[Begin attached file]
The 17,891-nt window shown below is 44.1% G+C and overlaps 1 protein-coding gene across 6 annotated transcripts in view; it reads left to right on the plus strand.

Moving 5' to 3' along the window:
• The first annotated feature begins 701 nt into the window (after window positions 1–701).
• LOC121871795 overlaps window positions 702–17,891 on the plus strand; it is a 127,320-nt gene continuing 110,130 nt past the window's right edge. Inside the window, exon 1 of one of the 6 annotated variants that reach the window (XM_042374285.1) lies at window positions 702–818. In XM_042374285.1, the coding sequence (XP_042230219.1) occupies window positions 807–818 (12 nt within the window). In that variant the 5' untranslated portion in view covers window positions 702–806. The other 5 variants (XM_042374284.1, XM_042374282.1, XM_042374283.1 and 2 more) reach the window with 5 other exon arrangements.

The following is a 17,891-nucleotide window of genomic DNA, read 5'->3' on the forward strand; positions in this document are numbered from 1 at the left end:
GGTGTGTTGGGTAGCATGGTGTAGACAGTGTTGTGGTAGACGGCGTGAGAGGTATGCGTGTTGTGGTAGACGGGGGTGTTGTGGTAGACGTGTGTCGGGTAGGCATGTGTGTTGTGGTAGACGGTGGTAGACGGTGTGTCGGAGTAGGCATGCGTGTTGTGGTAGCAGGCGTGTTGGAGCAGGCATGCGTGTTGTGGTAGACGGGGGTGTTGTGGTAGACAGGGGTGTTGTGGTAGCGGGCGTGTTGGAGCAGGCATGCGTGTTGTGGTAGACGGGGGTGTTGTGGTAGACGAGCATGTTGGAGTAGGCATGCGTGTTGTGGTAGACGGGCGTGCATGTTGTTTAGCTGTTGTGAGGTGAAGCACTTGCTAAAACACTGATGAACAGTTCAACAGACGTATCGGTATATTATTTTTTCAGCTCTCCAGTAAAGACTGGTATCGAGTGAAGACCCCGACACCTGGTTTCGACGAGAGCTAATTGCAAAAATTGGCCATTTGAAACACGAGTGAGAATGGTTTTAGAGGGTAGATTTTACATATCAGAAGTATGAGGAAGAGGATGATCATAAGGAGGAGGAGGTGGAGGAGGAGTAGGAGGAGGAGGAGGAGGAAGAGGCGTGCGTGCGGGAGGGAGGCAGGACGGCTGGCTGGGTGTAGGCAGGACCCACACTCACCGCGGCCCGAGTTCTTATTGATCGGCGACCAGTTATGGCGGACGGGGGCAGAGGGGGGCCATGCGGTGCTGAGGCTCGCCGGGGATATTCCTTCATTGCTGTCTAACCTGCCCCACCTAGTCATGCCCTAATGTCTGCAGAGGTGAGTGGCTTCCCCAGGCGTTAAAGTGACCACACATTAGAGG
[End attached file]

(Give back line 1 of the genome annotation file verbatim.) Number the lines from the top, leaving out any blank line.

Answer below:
The 17,891-nt window shown below is 44.1% G+C and overlaps 1 protein-coding gene across 6 annotated transcripts in view; it reads left to right on the plus strand.